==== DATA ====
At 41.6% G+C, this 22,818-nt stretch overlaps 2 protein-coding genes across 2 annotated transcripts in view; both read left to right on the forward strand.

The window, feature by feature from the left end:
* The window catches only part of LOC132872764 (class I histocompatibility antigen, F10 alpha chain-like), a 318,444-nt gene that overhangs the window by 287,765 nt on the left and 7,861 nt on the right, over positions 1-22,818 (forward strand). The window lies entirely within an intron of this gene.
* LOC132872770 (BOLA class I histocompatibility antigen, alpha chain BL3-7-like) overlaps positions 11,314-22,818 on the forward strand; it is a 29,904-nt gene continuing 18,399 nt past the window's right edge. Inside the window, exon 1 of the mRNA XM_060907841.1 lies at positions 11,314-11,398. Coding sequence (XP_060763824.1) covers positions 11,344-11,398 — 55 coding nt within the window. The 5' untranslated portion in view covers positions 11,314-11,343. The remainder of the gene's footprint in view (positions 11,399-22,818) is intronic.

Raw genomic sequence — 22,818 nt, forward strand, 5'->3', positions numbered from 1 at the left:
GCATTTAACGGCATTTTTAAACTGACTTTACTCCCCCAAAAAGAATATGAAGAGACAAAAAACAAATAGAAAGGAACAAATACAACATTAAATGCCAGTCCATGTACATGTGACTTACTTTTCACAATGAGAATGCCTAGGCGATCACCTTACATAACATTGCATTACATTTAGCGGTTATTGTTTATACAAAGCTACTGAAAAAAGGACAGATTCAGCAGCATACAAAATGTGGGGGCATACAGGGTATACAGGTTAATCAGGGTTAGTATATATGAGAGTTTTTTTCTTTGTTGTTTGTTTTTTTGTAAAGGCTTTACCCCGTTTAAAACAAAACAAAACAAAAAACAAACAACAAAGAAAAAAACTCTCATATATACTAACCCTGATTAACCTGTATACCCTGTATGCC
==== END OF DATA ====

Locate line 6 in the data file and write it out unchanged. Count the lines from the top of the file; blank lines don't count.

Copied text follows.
GCATTTAACGGCATTTTTAAACTGACTTTACTCCCCCAAAAAGAATATGAAGAGACAAAAAACAAATAGAAAGGAACAAATACAACATTAAATGCCAGTCCATGTACATGTGACTTACTTTTCACAATGAGAATGCCTAGGCGATCACCTTACATAACATTGCATTACATTTAGCGGTTATTGTTTATACAAAGCTACTGAAAAAAGGACAGATTCAGCAGCATACAAAATGTGGGGGCATACAGGGTATACAGGTTAATCAGGGTTAGTATATATGAGAGTTTTTTTCTTTGTTGTTTGTTTTTTTGTAAAGGCTTTACCCCGTTTAAAACAAAACAAAACAAAAAACAAACAACAAAGAAAAAAACTCTCATATATACTAACCCTGATTAACCTGTATACCCTGTATGCC